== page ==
contracts. And of course, what legal actions one can take if a lease
has been voided. Hundreds of landowners are expected to attend.
Last year, Petty says, landowners in the region were promised anywhere
from $300 to $2,000 per acre for the right to drill for natural gas on
their property. Now, he says, some of those people are losing their
homes or have gotten themselves into debt and financial trouble
because they counted on lease money that never arrived.
A ‘gold rush’ for gas mushroomed last March when a huge deposit was
discovered in a 12,000-foot well in Missaukee County. Petty says the
well initially delivered a whopping 2.5 million cubic feet of natural
gas per day.
The Missaukee well is located at the deep end of the Collingwood Shale
formation, a natural gas field which is said to be 40-45 feet thick
and spreading across much of Northern Michigan about 2 miles
underground. It’s expensive to drill that deep, however; yet the
formation is only 5,000-6,000 feet deep in the
Emmet/Charlevoix/Cheboygan area. Thus, the rush by oil and gas landmen
to sign leases in the area last summer.
“It was crawling up here with landmen promising to hand out $1 million
checks,” Petty says.
Typically, the state auctions leases for $10-$30 per acre, Petty says,
but the frenzy over natural gas deposits around Emmet County sent some
offers into the $3,000-$5,000 per acre range. A report by Sheri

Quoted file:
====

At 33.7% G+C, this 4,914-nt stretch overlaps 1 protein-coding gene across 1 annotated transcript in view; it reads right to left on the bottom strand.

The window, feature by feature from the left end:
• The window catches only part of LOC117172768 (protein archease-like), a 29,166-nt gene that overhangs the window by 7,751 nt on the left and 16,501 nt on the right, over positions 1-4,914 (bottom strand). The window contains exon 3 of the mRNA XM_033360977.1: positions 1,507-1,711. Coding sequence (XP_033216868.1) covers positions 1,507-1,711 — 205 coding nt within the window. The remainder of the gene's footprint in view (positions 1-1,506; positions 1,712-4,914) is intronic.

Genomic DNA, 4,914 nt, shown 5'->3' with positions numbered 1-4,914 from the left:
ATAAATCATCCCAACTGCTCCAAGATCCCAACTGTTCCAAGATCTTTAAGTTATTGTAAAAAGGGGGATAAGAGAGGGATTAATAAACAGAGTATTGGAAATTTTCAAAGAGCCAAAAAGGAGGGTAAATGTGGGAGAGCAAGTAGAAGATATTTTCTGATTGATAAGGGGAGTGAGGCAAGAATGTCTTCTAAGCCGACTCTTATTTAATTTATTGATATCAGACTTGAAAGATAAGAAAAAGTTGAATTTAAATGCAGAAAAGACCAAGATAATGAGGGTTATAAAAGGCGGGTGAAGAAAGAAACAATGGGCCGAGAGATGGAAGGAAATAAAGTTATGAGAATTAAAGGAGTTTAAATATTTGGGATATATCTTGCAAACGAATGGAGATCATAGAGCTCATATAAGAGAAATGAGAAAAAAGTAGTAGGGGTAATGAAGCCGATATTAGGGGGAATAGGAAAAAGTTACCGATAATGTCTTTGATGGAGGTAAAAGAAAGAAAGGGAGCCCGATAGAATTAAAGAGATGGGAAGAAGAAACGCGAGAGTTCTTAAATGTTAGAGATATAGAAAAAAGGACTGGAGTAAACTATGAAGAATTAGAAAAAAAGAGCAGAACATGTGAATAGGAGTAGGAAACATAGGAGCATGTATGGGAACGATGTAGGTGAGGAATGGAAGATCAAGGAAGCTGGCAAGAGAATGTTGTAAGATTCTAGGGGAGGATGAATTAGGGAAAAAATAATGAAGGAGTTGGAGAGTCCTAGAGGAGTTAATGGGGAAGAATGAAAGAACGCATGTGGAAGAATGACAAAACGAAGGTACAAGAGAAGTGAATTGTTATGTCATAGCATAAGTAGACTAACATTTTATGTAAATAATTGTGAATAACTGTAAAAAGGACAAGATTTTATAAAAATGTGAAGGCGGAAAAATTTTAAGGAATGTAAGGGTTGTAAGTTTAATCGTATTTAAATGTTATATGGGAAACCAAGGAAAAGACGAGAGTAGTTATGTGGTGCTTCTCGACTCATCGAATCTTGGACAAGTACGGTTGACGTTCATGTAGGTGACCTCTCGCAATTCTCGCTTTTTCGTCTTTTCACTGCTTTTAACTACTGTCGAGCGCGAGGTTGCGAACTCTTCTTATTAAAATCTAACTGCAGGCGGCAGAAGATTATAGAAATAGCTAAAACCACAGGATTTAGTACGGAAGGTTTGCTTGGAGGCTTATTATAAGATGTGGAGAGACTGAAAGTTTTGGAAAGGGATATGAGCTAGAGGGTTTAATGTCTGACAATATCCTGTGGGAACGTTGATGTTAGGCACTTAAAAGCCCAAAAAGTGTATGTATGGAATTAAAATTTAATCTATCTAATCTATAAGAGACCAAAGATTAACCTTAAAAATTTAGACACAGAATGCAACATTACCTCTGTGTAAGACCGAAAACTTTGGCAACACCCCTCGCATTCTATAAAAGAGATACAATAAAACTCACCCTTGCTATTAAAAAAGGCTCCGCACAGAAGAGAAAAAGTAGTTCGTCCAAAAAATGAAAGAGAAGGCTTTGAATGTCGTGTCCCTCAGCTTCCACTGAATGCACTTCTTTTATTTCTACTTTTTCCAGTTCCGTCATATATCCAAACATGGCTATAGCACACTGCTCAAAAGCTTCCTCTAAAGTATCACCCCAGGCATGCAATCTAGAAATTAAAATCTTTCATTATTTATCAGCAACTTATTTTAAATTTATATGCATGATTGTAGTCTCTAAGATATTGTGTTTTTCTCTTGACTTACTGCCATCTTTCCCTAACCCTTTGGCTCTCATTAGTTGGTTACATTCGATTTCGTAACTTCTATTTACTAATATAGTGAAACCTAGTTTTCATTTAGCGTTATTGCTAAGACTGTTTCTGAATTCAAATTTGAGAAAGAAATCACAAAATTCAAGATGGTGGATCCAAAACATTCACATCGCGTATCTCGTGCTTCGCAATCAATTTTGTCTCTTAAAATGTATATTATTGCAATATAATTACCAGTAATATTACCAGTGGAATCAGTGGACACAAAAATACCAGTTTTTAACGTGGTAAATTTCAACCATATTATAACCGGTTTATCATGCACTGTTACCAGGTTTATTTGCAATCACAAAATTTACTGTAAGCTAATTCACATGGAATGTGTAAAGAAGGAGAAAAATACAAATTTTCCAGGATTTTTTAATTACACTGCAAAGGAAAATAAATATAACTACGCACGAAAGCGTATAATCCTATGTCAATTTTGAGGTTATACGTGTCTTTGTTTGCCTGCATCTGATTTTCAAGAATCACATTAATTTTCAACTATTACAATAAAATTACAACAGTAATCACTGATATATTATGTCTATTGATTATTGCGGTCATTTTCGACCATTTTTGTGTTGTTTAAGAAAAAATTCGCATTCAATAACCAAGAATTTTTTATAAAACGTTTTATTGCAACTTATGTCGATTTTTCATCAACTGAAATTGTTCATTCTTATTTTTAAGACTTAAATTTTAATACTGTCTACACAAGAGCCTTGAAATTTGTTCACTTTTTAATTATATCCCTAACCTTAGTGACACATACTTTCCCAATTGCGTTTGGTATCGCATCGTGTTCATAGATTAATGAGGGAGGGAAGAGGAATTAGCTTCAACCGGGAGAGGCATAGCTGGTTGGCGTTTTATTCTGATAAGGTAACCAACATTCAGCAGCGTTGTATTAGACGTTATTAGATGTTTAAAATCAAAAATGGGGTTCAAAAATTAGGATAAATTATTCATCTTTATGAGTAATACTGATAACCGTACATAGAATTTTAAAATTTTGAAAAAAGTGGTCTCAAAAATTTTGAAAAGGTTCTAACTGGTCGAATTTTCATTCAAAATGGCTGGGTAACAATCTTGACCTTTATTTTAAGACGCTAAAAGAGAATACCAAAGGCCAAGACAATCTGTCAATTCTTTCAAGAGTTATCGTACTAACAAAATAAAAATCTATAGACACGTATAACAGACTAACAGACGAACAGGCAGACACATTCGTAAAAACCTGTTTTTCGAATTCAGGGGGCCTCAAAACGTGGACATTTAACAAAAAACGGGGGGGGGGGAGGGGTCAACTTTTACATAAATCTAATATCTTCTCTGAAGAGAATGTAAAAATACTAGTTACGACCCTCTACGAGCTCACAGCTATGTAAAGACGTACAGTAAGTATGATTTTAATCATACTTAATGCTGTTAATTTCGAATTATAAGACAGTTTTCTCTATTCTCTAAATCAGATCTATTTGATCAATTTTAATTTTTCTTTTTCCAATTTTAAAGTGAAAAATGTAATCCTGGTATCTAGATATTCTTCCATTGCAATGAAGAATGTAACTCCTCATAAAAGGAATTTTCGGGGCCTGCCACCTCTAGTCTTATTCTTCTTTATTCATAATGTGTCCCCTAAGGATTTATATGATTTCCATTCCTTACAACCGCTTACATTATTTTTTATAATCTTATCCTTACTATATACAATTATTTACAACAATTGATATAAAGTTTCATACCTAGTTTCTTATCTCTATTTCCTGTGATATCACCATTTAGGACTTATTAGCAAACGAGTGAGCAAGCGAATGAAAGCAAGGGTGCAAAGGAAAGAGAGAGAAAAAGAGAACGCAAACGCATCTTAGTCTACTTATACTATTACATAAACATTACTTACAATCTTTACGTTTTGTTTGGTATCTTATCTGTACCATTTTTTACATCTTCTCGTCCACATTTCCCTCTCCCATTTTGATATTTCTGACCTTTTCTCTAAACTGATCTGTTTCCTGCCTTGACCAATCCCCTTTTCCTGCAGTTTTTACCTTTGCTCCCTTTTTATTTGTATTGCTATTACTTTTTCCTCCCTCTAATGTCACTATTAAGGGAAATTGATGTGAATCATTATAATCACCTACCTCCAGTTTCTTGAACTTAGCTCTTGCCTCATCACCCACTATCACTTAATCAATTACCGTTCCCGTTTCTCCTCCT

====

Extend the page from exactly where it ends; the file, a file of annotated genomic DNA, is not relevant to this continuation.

McWhirter in the Record-Eagle noted that energy companies spent $178
million at an auction of state land last year, “more than seven times
the state’s previous auction record of $23.6 million set in 1981.”
But then production at the Missaukee well dropped off to 800,000 cubic
feet of gas per day -- about the norm for such an operation, Petty
says. It was around that time that landowners started receiving
letters from the oil and gas companies stating that their leases had
been voided.
In one published report, Petty notes that his own lease was voided
simply because he has a mortgage on his house. “There was no company
name and no phone number on the letter I received, just an address.
I’ve never heard this type of excuse for backing out of a lease.
Ninety percent of people who lease their mineral rights have
Tuesday’s meeting will be the second gathering of disgruntled
landowners in the four-county area around Emmet, with some considering
the options for a lawsuit.
This is just speculation, but some might reckon that suing an oil and
gas company might not be an easy matter, given the barrels of cash
that go with such an enterprise and the ability to throw lawyers at
such an endeavor for nigh onto eternity.
But that’s an option.
“Oil and gas companies have been ripping people off since the first
well was discovered in Pennsylvania (back in the 1800s),” says Petty.
“Fortunately, the internet and the spread of information about your
rights as a landowner have made people a lot smarter about their
rights; and it’s making the oil and gas companies a lot more honest
than they used to be.”
In the meantime, the next time someone knocks on your door offering
easy money in return for the right to drill for natural gas on your
land, you might want to get that money up front, in cash.

The gas leasing informational meeting with attorneys Susan Hlywa Topp
and Bill Rolinski takes place at the Emmet County Community Center at
the fairgrounds in Petoskey, Tuesday, Jan. 18, 7 p.m.